William A Wellman was a notorious, hard-drinking Tinseltown toughguy A consumate journeyman director whose life story could rival any Hollywood fiction. A high school drop out, juvenile delinquent, ice hockey star, French Foreign Legionnaire and WWI pilot, all before rising from the Goldwyn Studios mailroom to direct Wings (1928), the first recipient of a 'Best Film' Oscar.
Wild Bill Hollywood Maverick is an exhaustive look at the man and his movies Wellman made seventy-six films in thirty-five years. He survived and thrived in the transition from the silent era to sound-refusing to be constrained by the new yet cumbersome technology. Wellman suggested the microphone be mounted on a pole so he could keep a tracking shot, thereby effectively inventing the boom mike! He never lost his legendary distaste for authority, literally coming to blows with Darryl F Zanuck. He made some of the most entertaining, technologically innovative and memorable works of Hollywood's Golden Age including Call of the Wild, Nothing Sacred,The Public Enemy, A Star Is Born, Beau Cest and The Oxbow Incident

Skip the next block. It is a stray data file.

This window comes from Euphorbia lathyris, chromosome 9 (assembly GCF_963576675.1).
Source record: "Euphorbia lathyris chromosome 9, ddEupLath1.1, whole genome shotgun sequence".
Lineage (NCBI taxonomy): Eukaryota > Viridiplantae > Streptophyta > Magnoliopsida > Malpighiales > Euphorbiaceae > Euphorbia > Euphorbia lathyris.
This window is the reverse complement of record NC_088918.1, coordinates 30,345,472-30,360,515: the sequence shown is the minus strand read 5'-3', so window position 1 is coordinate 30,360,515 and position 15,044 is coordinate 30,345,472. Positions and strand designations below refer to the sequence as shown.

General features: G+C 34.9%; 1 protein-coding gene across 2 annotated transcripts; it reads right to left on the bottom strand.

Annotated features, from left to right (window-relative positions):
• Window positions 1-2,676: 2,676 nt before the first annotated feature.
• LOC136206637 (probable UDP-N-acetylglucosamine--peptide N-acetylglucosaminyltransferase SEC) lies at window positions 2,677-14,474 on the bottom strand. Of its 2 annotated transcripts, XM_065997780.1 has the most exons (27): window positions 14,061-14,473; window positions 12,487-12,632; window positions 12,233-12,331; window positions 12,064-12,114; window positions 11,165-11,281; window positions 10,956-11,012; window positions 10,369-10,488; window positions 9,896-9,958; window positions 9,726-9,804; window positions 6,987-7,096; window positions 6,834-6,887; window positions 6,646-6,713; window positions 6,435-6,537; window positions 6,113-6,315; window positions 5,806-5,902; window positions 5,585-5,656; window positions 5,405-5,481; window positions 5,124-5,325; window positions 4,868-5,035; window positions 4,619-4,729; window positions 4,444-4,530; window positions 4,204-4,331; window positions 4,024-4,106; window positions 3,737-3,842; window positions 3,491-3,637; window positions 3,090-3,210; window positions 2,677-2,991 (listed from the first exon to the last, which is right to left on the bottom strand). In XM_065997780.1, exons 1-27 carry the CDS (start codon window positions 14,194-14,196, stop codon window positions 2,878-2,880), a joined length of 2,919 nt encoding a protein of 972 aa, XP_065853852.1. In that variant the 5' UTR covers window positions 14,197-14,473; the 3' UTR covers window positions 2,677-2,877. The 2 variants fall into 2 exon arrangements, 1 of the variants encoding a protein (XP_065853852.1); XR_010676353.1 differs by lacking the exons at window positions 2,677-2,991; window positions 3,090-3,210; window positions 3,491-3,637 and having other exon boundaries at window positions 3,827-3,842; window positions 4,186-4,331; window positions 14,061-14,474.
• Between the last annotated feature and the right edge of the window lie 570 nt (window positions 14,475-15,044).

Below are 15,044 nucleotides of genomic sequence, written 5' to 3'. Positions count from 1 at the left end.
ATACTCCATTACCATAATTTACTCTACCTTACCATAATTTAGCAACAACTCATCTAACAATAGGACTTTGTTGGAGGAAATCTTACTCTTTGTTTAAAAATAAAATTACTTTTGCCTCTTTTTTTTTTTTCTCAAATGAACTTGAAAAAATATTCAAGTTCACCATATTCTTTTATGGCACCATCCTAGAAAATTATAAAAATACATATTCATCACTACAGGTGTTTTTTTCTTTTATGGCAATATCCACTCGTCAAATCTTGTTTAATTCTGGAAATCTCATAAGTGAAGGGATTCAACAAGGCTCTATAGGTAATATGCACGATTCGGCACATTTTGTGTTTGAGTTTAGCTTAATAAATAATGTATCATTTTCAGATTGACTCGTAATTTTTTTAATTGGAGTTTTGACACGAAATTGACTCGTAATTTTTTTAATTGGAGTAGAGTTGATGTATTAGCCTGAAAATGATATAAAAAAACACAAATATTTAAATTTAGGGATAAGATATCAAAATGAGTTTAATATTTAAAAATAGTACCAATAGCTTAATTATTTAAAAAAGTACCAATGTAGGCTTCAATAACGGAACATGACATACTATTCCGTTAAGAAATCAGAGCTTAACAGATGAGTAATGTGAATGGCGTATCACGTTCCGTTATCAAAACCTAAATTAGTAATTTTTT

Intimate, often outrageous anecdotal tales from a slew of contemporaries (Gregory Peck, Robert Mitchum, Robert Wise, Jane Wyman, Howard Koch, Nancy Regan) and the insights of admirers (Clint Eastwood. Robert Redford, Martin Scorsese etc) combine with a carefully considered examination of Wellman's cinematic style (a visual cornucopia of film extracts make you yearn for more) to create a fascinating portrait of a man, his times and his talent (AH)